Pediatric Dog Bite Injuries in Central Texas

July 2019 | By Jasson T. Abraham and Marcin Czerwinski

A retrospective review of 102 pediatric patients ages ≤ 18-years old from the pediatric trauma registry showed that bulls accounted for the highest prevalence and severity of injuries.

Study highlights

  • This study involved a retrospective review of the pediatric trauma registry for patients aged ≤ 18 years old treated for dog bite injuries at [blinded] emergency department in Texas from October 2011 to October 2016. 102 patients met the inclusion criteria. The mean age was 5.84 years. Data collected included patient demographics, parental presence, time of injury, dog breed and ownership status, injury location and characteristics, need for operative intervention, and hospitalization.
  • Results of the study show that parental presence was reported in 43.6% of cases and most attacks occurred in the evening (46.8%). Injuries most often involved the head and neck region (92.1%), and 72.5% of injuries were of "major severity." Pet dogs were responsible for 42% of injuries, and pit bull was the most commonly identified dog breed (36.2%) in the series. Most injuries occurred while the child was at home (57.8%). Intervention in the operating room was required in 34.3% of patients.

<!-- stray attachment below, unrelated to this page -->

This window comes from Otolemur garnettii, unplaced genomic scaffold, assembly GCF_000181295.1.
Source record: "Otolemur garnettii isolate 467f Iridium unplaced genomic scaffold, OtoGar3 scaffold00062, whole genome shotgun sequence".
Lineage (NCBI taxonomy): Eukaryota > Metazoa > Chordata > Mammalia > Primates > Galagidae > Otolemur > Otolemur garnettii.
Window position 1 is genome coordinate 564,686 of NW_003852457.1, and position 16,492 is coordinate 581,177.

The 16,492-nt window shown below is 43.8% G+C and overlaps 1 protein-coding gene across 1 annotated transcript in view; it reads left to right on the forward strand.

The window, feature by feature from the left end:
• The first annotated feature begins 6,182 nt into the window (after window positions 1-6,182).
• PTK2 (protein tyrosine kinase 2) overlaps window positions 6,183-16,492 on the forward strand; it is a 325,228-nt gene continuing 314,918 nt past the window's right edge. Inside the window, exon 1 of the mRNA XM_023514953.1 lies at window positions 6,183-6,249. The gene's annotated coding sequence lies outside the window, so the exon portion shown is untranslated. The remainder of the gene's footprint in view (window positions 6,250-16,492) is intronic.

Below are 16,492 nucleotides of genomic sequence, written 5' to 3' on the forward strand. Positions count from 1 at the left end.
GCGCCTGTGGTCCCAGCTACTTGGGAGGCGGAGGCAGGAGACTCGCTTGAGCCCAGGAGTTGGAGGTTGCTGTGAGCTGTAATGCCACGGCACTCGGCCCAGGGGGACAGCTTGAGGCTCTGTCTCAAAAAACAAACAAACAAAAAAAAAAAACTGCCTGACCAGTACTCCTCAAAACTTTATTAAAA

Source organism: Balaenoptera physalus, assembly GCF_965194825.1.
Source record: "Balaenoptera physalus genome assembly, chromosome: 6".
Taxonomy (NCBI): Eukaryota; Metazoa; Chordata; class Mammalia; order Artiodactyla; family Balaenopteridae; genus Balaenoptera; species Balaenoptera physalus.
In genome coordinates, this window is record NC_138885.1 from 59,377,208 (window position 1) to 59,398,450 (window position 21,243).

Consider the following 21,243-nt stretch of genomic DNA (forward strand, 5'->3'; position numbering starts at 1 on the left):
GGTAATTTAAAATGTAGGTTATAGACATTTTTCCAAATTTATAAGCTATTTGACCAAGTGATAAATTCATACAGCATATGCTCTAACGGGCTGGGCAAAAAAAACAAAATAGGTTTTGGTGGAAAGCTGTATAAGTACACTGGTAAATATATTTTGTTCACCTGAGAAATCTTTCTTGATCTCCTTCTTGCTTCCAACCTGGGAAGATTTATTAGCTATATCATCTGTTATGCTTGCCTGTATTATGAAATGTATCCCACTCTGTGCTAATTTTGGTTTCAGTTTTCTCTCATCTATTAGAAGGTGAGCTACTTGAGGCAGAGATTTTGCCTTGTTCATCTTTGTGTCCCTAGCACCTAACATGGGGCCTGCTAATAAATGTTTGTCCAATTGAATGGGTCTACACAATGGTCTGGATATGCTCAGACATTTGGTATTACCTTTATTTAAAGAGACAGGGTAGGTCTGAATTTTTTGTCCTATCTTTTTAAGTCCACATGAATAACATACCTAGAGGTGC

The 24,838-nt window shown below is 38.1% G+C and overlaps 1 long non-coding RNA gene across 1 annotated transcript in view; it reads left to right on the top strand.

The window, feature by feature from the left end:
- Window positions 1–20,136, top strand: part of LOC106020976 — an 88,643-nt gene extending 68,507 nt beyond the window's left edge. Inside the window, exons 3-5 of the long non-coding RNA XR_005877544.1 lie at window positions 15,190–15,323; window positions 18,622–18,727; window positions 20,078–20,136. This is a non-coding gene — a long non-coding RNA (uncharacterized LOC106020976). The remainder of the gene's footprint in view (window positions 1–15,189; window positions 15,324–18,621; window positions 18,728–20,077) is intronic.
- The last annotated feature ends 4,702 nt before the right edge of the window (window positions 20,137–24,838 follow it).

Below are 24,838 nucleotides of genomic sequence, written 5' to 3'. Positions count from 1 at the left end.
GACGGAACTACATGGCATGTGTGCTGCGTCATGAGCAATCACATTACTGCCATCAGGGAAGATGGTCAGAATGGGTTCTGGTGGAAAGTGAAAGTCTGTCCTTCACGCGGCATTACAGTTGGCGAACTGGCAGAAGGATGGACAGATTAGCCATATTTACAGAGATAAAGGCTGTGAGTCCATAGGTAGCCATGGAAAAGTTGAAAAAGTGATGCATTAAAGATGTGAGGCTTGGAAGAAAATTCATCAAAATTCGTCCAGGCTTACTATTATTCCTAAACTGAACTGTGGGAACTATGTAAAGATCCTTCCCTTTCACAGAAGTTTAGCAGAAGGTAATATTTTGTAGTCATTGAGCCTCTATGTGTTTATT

• The study reports that the month of December had the highest proportion of injuries (14.7%). The season of spring (March to May) accounted for 31.4% of injuries, followed by winter (December to February) accounting for 29.4% of injuries. In contrast to prior pediatric studies showing a male predominance for dog bite injury, females comprised a majority in this study, 57%. A correlation between sex and age at the time of injury does not appear to exist, states the study.
  • The Central Texas study reports that a total of 80 dogs were identified by breed in 75 encounters. The two most commonly identified were pit bulls (36.2%) followed by Labrador retrievers (10%). Only two breeds were identified in multi-dog attacks, pit bulls (2 incidents) and Great Danes (1 incident). The pit bull was also the most commonly identified breed involved in major injuries in this study, including injuring two patients that required monitoring in the intensive care unit.
  • The ownership status was identified in 99 encounters -- 97% of pediatric patients studied (99 of 102). Pet dog(s) from the child's immediate family was responsible in 41.4% of cases. Nonpet dog(s) belonging to a relative, 19.2%, or a friend, 17.2%, made up the majority of the remaining cases. Stray or neighborhood dog (s) were responsible in 22.2% of cases. "The pet status of the dog did not have a protective effect on the severity of injury," states the study.
  • The Central Texas study concludes that, "pet familiarity should not be considered a fail-safe against dog bite injuries. Medium- to large-sized dog breeds, particularly pit bulls, can cause significant injury to the head and neck region, necessitating medical care at a specialized center, and should not be under the responsibility of amateur or irresponsible owners."
Pediatric Dog Bite Injuries in Central Texas, by J.T. Abraham and M. Czerwinski, Journal of Pediatric Surgery, July 2019 [2018 Oct 31, Epub].